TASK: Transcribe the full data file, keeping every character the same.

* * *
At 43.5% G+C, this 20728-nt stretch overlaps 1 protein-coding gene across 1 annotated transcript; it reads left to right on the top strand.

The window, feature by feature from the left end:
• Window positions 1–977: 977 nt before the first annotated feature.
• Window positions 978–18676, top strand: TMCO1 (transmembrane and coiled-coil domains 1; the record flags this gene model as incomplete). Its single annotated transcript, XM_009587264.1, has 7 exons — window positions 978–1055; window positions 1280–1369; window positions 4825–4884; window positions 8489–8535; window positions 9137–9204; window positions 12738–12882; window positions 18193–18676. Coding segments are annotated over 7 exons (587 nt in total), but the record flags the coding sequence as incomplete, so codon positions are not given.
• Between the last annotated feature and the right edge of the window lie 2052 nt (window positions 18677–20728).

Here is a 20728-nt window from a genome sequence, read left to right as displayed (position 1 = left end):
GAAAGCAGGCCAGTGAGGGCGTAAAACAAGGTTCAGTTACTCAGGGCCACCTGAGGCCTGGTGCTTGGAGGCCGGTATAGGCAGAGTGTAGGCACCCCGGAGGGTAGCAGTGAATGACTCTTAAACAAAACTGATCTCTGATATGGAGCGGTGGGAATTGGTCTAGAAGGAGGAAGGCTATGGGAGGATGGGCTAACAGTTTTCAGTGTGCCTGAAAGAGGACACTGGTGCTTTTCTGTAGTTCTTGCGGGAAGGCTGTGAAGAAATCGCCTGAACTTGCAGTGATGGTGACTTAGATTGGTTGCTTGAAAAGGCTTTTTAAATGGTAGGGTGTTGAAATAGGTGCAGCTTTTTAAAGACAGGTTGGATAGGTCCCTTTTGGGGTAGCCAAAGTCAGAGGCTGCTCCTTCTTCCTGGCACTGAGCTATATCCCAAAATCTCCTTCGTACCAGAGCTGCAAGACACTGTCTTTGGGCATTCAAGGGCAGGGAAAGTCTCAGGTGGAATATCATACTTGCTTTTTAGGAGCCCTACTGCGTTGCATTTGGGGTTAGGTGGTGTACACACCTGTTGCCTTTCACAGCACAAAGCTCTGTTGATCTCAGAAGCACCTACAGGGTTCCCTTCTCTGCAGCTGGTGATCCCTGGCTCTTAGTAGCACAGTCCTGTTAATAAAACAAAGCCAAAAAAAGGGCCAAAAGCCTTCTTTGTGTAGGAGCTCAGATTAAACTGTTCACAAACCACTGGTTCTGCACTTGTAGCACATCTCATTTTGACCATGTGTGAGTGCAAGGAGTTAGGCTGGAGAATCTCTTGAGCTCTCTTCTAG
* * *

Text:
At 43.5% G+C, this 20728-nt stretch overlaps 1 protein-coding gene across 1 annotated transcript; it reads left to right on the top strand.

The window, feature by feature from the left end:
• Window positions 1–977: 977 nt before the first annotated feature.
• Window positions 978–18676, top strand: TMCO1 (transmembrane and coiled-coil domains 1; the record flags this gene model as incomplete). Its single annotated transcript, XM_009587264.1, has 7 exons — window positions 978–1055; window positions 1280–1369; window positions 4825–4884; window positions 8489–8535; window positions 9137–9204; window positions 12738–12882; window positions 18193–18676. Coding segments are annotated over 7 exons (587 nt in total), but the record flags the coding sequence as incomplete, so codon positions are not given.
• Between the last annotated feature and the right edge of the window lie 2052 nt (window positions 18677–20728).

Here is a 20728-nt window from a genome sequence, read left to right as displayed (position 1 = left end):
GAAAGCAGGCCAGTGAGGGCGTAAAACAAGGTTCAGTTACTCAGGGCCACCTGAGGCCTGGTGCTTGGAGGCCGGTATAGGCAGAGTGTAGGCACCCCGGAGGGTAGCAGTGAATGACTCTTAAACAAAACTGATCTCTGATATGGAGCGGTGGGAATTGGTCTAGAAGGAGGAAGGCTATGGGAGGATGGGCTAACAGTTTTCAGTGTGCCTGAAAGAGGACACTGGTGCTTTTCTGTAGTTCTTGCGGGAAGGCTGTGAAGAAATCGCCTGAACTTGCAGTGATGGTGACTTAGATTGGTTGCTTGAAAAGGCTTTTTAAATGGTAGGGTGTTGAAATAGGTGCAGCTTTTTAAAGACAGGTTGGATAGGTCCCTTTTGGGGTAGCCAAAGTCAGAGGCTGCTCCTTCTTCCTGGCACTGAGCTATATCCCAAAATCTCCTTCGTACCAGAGCTGCAAGACACTGTCTTTGGGCATTCAAGGGCAGGGAAAGTCTCAGGTGGAATATCATACTTGCTTTTTAGGAGCCCTACTGCGTTGCATTTGGGGTTAGGTGGTGTACACACCTGTTGCCTTTCACAGCACAAAGCTCTGTTGATCTCAGAAGCACCTACAGGGTTCCCTTCTCTGCAGCTGGTGATCCCTGGCTCTTAGTAGCACAGTCCTGTTAATAAAACAAAGCCAAAAAAAGGGCCAAAAGCCTTCTTTGTGTAGGAGCTCAGATTAAACTGTTCACAAACCACTGGTTCTGCACTTGTAGCACATCTCATTTTGACCATGTGTGAGTGCAAGGAGTTAGGCTGGAGAATCTCTTGAGCTCTCTTCTAG